The term "arthrogryposis" is used to indicate multiple congenital contractures affecting two or more areas of the body. Arthrogryposis is the consequence of an impairment of embryofetal neuromuscular function and development. The causes of arthrogryposis are multiple, and in newborns, it is difficult to predict the molecular defect as well as the clinical evolution just based on clinical findings. We studied a consecutive series of 13 participants who had amyoplasia, distal arthrogryposis (DA), or syndromic forms of arthrogryposis with normal intellectual development and other motor abilities. The underlying pathogenic variants were identified in 11 out of 13 participants. Correlating the genotype with the clinical features indicated that prenatal findings were specific for DA; this was helpful to identify familial cases, but features were non-specific for the involved gene. Perinatal clinical findings were similar among the participants, except for amyoplasia. Dilatation of the aortic root led to the diagnosis of Loeys-Dietz syndrome (LDS) in one case. The phenotype of DA type 5D (DA5D) and Escobar syndrome became more characteristic at later ages due to more pronounced pterygia. Follow-up indicated that DA type 1 (DA1)/DA type 2B (DA2B) spectrum and LDS had a more favorable course than the other forms. Hand clenching and talipes equinovarus/rocker bottom foot showed an improvement in all participants, and adducted thumb resolved in all forms except in amyoplasia. The combination of clinical evaluation with Next Generation Sequencing (NGS) analysis in the newborn may allow for an early diagnosis and, particularly in the DAs, suggests a favorable prognosis.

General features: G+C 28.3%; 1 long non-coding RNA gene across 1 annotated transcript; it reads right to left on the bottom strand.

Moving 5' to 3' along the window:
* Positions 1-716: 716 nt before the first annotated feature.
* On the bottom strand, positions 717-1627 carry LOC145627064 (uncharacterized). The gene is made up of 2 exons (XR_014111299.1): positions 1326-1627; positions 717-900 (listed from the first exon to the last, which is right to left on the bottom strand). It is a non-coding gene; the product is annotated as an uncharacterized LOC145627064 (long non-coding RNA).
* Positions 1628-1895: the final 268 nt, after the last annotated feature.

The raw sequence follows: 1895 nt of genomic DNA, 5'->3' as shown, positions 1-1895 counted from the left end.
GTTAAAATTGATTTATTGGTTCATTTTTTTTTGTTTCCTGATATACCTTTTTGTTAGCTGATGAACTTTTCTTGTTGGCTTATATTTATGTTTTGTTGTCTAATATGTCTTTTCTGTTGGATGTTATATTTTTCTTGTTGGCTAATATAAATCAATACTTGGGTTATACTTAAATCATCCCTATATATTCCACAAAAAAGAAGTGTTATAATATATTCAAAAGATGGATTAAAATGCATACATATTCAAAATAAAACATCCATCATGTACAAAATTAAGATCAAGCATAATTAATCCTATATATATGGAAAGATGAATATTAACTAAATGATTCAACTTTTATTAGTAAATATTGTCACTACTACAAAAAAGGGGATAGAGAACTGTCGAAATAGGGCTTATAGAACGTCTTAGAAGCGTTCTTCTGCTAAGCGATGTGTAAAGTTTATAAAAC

Keywords: Escobar syndrome; amyoplasia; arthrogryposis; differential diagnosis; distal arthrogryposis; genetic testing; multiple pterygium syndrome (MPS); prognosis.